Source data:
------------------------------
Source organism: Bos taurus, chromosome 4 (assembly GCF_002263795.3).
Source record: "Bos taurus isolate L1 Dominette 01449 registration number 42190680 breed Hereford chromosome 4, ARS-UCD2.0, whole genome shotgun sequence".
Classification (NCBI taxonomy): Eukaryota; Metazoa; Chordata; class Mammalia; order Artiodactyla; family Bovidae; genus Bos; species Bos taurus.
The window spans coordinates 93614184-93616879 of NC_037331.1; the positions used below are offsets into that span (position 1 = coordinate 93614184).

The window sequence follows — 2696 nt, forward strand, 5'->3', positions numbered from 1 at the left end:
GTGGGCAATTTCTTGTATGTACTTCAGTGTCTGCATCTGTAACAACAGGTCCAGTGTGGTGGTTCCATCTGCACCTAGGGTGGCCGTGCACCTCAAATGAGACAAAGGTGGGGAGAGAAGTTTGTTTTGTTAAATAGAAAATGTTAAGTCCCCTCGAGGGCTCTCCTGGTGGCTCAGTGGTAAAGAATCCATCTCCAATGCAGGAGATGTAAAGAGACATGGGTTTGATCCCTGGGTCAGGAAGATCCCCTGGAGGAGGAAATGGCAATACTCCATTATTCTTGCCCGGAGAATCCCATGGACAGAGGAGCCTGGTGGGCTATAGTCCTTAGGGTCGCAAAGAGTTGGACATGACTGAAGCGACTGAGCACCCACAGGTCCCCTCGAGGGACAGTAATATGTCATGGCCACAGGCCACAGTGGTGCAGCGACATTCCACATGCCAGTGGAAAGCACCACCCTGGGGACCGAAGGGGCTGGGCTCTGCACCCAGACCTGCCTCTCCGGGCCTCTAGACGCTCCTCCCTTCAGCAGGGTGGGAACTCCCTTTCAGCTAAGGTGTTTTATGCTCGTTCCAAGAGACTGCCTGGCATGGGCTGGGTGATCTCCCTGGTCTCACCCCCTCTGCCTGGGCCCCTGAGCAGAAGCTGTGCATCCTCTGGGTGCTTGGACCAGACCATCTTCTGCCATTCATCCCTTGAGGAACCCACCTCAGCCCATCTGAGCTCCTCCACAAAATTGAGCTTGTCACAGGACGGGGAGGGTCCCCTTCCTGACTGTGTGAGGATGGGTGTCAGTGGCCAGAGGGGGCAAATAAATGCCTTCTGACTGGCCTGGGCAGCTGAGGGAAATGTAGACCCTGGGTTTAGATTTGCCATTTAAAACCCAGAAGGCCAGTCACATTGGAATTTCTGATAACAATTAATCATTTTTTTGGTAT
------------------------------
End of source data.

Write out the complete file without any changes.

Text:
Source organism: Bos taurus, chromosome 4 (assembly GCF_002263795.3).
Source record: "Bos taurus isolate L1 Dominette 01449 registration number 42190680 breed Hereford chromosome 4, ARS-UCD2.0, whole genome shotgun sequence".
Classification (NCBI taxonomy): Eukaryota; Metazoa; Chordata; class Mammalia; order Artiodactyla; family Bovidae; genus Bos; species Bos taurus.
The window spans coordinates 93614184-93616879 of NC_037331.1; the positions used below are offsets into that span (position 1 = coordinate 93614184).

The window sequence follows — 2696 nt, forward strand, 5'->3', positions numbered from 1 at the left end:
GTGGGCAATTTCTTGTATGTACTTCAGTGTCTGCATCTGTAACAACAGGTCCAGTGTGGTGGTTCCATCTGCACCTAGGGTGGCCGTGCACCTCAAATGAGACAAAGGTGGGGAGAGAAGTTTGTTTTGTTAAATAGAAAATGTTAAGTCCCCTCGAGGGCTCTCCTGGTGGCTCAGTGGTAAAGAATCCATCTCCAATGCAGGAGATGTAAAGAGACATGGGTTTGATCCCTGGGTCAGGAAGATCCCCTGGAGGAGGAAATGGCAATACTCCATTATTCTTGCCCGGAGAATCCCATGGACAGAGGAGCCTGGTGGGCTATAGTCCTTAGGGTCGCAAAGAGTTGGACATGACTGAAGCGACTGAGCACCCACAGGTCCCCTCGAGGGACAGTAATATGTCATGGCCACAGGCCACAGTGGTGCAGCGACATTCCACATGCCAGTGGAAAGCACCACCCTGGGGACCGAAGGGGCTGGGCTCTGCACCCAGACCTGCCTCTCCGGGCCTCTAGACGCTCCTCCCTTCAGCAGGGTGGGAACTCCCTTTCAGCTAAGGTGTTTTATGCTCGTTCCAAGAGACTGCCTGGCATGGGCTGGGTGATCTCCCTGGTCTCACCCCCTCTGCCTGGGCCCCTGAGCAGAAGCTGTGCATCCTCTGGGTGCTTGGACCAGACCATCTTCTGCCATTCATCCCTTGAGGAACCCACCTCAGCCCATCTGAGCTCCTCCACAAAATTGAGCTTGTCACAGGACGGGGAGGGTCCCCTTCCTGACTGTGTGAGGATGGGTGTCAGTGGCCAGAGGGGGCAAATAAATGCCTTCTGACTGGCCTGGGCAGCTGAGGGAAATGTAGACCCTGGGTTTAGATTTGCCATTTAAAACCCAGAAGGCCAGTCACATTGGAATTTCTGATAACAATTAATCATTTTTTTGGTAT